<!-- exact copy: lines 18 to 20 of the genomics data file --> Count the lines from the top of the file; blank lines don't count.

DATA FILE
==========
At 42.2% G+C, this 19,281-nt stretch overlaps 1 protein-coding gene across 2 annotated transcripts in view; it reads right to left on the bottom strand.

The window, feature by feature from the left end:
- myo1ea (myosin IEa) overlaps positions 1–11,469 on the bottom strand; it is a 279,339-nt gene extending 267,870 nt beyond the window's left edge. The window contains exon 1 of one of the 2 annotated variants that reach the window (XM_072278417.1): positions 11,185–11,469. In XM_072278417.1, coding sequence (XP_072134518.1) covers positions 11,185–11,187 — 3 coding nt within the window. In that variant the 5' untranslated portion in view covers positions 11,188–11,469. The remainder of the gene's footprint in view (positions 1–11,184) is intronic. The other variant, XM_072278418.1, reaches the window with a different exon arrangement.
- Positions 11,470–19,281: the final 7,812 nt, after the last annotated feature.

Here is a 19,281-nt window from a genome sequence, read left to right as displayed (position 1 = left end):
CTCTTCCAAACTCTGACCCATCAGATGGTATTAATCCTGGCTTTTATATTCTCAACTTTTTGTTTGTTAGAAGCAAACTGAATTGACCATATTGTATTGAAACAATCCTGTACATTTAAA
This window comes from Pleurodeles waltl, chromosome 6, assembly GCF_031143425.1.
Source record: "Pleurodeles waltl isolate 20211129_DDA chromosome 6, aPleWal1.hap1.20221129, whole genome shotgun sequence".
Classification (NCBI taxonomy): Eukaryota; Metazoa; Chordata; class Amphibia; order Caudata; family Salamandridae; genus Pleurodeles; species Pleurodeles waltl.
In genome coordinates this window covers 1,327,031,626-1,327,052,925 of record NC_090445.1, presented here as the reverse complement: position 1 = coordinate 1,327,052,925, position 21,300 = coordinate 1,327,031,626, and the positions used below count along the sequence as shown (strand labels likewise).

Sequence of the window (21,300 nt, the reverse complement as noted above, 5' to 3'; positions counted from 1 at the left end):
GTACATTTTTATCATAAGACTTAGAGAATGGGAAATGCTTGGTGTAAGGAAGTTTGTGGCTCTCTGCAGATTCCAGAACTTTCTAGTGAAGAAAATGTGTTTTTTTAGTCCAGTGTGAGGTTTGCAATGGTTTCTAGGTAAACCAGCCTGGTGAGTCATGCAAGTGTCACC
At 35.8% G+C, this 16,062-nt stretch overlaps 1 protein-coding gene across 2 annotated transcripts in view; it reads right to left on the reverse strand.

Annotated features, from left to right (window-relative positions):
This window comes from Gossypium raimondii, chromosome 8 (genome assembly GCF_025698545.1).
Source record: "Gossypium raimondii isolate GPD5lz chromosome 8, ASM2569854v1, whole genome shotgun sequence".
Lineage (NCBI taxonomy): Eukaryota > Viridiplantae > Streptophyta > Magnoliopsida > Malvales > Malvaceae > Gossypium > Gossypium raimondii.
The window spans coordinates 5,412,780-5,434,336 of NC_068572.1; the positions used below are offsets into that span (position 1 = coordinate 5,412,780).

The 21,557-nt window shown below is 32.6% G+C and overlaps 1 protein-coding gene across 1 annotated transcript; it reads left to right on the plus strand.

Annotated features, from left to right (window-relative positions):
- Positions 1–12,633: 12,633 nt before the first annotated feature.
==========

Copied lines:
The window spans coordinates 5,412,780-5,434,336 of NC_068572.1; the positions used below are offsets into that span (position 1 = coordinate 5,412,780).

The 21,557-nt window shown below is 32.6% G+C and overlaps 1 protein-coding gene across 1 annotated transcript; it reads left to right on the plus strand.

Annotated features, from left to right (window-relative positions):